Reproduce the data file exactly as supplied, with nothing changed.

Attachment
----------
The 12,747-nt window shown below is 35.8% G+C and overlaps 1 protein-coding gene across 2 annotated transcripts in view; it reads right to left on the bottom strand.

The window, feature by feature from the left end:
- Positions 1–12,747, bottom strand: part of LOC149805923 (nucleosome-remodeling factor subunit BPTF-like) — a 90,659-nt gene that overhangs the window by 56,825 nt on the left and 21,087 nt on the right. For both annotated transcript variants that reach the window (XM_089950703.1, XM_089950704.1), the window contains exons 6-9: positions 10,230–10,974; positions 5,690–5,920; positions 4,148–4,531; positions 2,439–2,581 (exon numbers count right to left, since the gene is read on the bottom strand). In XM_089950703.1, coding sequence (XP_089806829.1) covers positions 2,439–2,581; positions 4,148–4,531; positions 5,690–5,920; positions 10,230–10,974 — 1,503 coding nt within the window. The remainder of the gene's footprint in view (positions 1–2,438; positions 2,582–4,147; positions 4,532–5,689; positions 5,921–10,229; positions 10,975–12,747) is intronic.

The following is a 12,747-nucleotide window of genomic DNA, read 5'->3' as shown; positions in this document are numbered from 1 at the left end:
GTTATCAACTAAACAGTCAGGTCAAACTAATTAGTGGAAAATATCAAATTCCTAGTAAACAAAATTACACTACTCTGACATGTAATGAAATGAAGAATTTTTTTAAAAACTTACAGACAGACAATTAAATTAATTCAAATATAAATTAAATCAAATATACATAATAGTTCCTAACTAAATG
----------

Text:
The 12,747-nt window shown below is 35.8% G+C and overlaps 1 protein-coding gene across 2 annotated transcripts in view; it reads right to left on the bottom strand.

The window, feature by feature from the left end:
- Positions 1–12,747, bottom strand: part of LOC149805923 (nucleosome-remodeling factor subunit BPTF-like) — a 90,659-nt gene that overhangs the window by 56,825 nt on the left and 21,087 nt on the right. For both annotated transcript variants that reach the window (XM_089950703.1, XM_089950704.1), the window contains exons 6-9: positions 10,230–10,974; positions 5,690–5,920; positions 4,148–4,531; positions 2,439–2,581 (exon numbers count right to left, since the gene is read on the bottom strand). In XM_089950703.1, coding sequence (XP_089806829.1) covers positions 2,439–2,581; positions 4,148–4,531; positions 5,690–5,920; positions 10,230–10,974 — 1,503 coding nt within the window. The remainder of the gene's footprint in view (positions 1–2,438; positions 2,582–4,147; positions 4,532–5,689; positions 5,921–10,229; positions 10,975–12,747) is intronic.

The following is a 12,747-nucleotide window of genomic DNA, read 5'->3' as shown; positions in this document are numbered from 1 at the left end:
GTTATCAACTAAACAGTCAGGTCAAACTAATTAGTGGAAAATATCAAATTCCTAGTAAACAAAATTACACTACTCTGACATGTAATGAAATGAAGAATTTTTTTAAAAACTTACAGACAGACAATTAAATTAATTCAAATATAAATTAAATCAAATATACATAATAGTTCCTAACTAAATG